The new building’s opening also creates opportunity for community members to support the program and hospital in another way: about 100 new volunteers will be needed to maintain and grow Child Life and other programs designed to support a model of care that focuses on the comprehensive needs of pediatric patients and their families.
For more information on Child Life’s programs, how to donate or volunteer, visit pennstatehershey.org/web/childlife/home.
The fight against breast cancer is real—that’s why more than 600 Penn State Milton S. Hershey Medical Center faculty, staff, patients, survivors and the Nittany Lion donned pink gloves and broke out their best dance moves to show that no one should fight this disease alone.
Voting is now open for the national Pink Glove Dance Video contest, and Penn State Hershey is in the running to win a $10,000 donation to the Pennsylvania Breast Cancer Coalition.
We were inspired by not only our patients, but also each other: Dan, a human resources professional who danced for his wife, a 10-year survivor; Maggie, a critical-care nurse celebrating 12 years of survivorship; and more. Backed by a breast center team that ranks nationally in patient satisfaction; Penn State Hershey Cancer Institute multidisciplinary cancer teams including specialists, nurses, and support staff; and research that has led to promising new discoveries, our commitment to fighting breast cancer goes well beyond the gloves.
Together, we give hope, courage, and faith—and continue to fight for a cure.
Penn State Hershey is currently in second place out of more than 260 entries. Your vote could push us to the top! Every vote counts until November 2. Use your Facbook account to vote for Penn State Hershey’s video at http://pinkglovedance.com . Click on the Penn State Milton S. Hershey Medical Center, click the Vote button, and then use the link provided to share with all of your Facebook friends. Please encourage them to share it with their friends, too.
With the addition of the new Leksell Gamma Knife® Perfexion™, Penn State Hershey Medical Center welcomes the first significant advance in Gamma Knife technology in the past thirty years. Gamma Knife surgery is a well-established method used to treat selected targets in the brain. More than 50,000 patients undergo Gamma Knife surgery every year.
There are many additional benefits of the new stereotactic radiosurgery system. In particular, the new positioning system moves the entire table during the procedure, rather than just moving the patient’s head back and forth. This enables physicians to treat a greater area, including the upper cervical regions.
“With the current Gamma Knife technology, we have to be concerned about the location of multiple tumors,” says Sandra J. Brettler, M.S.N., R.N., C.C.R.N., C.N.R.N., nurse coordinator, neurosurgery. “Sometimes, we have to treat them twice, because we cannot reach all of the tumors in the same session. Now, with Perfexion, we can treat them all at once.” (more…)
Patients at Penn State Hershey Children’s Hospital will soon have even more opportunity to play and learn thanks to the continuous generosity of the PNC Foundation, which receives its principal funding from The PNC Financial Services Group, Inc.
The freestanding Children’s Hospital is the latest and boldest addition to the campus, and PNC wanted to be a significant partner in seeing it through to fruition. With a $1 million contribution to the Medical Center in 2005 toward the construction of the new children’s hospital building, the PNC Child and Family Resource Center was designated to provide a place for the Injury Prevention Program to educate children and families about child safety as well as distribute PNC Grow Up Great educational materials. Developed with Sesame Workshop, the educational kit and other materials helps prepare children, from birth to age five, to arrive at school ready to learn. (more…)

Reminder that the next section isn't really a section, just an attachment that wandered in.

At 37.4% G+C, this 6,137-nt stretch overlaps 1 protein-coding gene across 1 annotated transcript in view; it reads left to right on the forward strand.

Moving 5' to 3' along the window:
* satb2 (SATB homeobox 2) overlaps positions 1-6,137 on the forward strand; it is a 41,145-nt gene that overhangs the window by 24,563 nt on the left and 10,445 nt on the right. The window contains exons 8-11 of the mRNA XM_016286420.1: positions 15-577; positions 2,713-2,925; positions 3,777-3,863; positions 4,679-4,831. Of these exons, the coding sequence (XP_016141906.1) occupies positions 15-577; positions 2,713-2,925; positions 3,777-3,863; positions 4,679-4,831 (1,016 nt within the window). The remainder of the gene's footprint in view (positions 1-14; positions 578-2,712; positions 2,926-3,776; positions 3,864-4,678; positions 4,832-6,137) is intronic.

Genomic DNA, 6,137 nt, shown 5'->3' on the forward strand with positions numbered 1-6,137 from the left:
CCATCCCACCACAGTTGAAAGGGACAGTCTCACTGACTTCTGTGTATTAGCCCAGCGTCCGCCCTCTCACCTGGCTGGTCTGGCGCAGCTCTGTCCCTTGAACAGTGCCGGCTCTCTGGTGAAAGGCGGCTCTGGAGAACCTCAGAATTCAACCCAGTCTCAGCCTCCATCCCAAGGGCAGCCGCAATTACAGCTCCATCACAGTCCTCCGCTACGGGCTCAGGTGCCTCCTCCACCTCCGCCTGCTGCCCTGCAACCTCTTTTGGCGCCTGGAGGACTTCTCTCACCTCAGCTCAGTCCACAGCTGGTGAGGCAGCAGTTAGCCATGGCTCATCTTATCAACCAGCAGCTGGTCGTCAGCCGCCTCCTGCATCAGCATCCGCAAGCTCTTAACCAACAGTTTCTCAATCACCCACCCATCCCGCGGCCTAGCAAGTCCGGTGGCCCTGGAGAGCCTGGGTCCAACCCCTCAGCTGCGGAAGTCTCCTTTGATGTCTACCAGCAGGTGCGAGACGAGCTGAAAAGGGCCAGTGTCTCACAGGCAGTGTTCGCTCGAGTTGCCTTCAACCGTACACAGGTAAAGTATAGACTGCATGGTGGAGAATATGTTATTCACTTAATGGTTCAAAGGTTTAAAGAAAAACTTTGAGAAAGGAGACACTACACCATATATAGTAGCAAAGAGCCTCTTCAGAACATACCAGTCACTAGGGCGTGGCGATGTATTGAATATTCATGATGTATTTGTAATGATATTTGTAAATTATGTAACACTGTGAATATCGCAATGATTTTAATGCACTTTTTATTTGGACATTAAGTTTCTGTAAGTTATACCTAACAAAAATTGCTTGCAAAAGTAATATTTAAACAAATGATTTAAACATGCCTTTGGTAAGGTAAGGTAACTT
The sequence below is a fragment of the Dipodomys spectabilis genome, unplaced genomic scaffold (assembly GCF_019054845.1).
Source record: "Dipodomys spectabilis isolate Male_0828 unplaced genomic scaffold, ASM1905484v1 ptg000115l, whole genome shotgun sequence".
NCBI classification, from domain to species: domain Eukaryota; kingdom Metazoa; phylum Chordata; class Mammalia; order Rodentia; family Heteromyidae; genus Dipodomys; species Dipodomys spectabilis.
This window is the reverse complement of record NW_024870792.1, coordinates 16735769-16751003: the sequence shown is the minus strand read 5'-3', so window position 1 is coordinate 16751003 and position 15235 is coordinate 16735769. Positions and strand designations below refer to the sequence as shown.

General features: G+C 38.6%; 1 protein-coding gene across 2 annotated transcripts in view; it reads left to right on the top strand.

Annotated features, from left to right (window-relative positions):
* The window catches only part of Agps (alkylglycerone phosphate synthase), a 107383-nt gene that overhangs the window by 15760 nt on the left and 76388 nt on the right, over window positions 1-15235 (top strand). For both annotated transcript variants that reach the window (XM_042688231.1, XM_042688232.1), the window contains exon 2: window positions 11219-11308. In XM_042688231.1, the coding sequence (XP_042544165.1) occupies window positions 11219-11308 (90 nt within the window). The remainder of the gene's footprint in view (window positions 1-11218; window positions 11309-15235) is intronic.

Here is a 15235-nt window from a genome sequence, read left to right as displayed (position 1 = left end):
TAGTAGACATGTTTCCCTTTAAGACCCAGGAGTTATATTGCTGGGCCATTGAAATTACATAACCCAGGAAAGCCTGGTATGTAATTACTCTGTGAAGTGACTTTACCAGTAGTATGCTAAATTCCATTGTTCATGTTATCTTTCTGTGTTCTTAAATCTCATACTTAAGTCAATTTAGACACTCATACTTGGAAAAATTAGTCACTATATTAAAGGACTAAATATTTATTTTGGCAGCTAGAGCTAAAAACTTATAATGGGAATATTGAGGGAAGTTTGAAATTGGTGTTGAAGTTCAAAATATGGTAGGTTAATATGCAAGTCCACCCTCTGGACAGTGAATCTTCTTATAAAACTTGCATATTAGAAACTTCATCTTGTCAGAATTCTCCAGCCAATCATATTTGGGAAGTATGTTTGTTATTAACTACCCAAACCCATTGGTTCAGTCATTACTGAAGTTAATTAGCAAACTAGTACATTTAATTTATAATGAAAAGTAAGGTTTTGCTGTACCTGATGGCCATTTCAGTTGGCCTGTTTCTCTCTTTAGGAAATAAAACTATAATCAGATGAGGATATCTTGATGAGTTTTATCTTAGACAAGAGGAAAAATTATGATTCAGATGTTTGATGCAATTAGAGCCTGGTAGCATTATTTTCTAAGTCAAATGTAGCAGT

John A. Waldhausen, M.D., professor emeritus, College of Medicine, and founding chair of surgery, the Medical Center, died in mid-May after a remarkable and distinguished career that helped chart the course for Penn State Hershey.
Arriving at Hershey in 1969, Waldhausen provided some of the earliest leadership to the Medical Center when it was still in its infancy. But coming to Penn State was a surprising decision for someone who was already a rising star at Children’s Hospital of Philadelphia (CHOP), an established and well-known medical center. Despite being on the ground floor of launching an independent cardiac service at CHOP under the supervision of C. Everett Koop, M.D., Waldhausen still jumped at the opportunity to build his own department at Hershey. In just a few years, he was named interim dean and provost, but when he was offered the title of permanent dean, Waldhausen wrote in his memoir Finding Home in a World at War that he “chose not to, for I wanted to continue to build the department and felt committed to those I had recruited to Hershey. To achieve something, I felt I had to stick to one job.”
Waldhausen was already a nationally respected cardiovascular and thoracic surgeon and, now at Hershey, he quickly became known for his work in the lab. Soon after recruiting William Pierce, M.D., the two embarked on what would become Penn State’s Artificial Heart Program. His pioneering work in the 1980s led to an innovative therapy for coarctation of the aorta, a congenital heart defect that had few successful treatment options. In the following decades, Waldhausen’s protocol became universally-accepted and has reduced the infant mortality rate in patients born with this defect from 60 percent to 3 percent. (more…)
The Medical Center surpassed the $200 million mark in its current $300 million fundraising initiative, For the Future: The Campaign for Penn State Hershey Medical Center. Launched in January 2007 as part of a university-wide $2 billion fundraising effort, the Medical Center and College of Medicine campaign provides support for advancing patient care, ensuring that the best and brightest students can afford a world-class medical education, recruiting and retaining outstanding faculty, and funding novel research that leads to breakthroughs in diagnosis and treatment.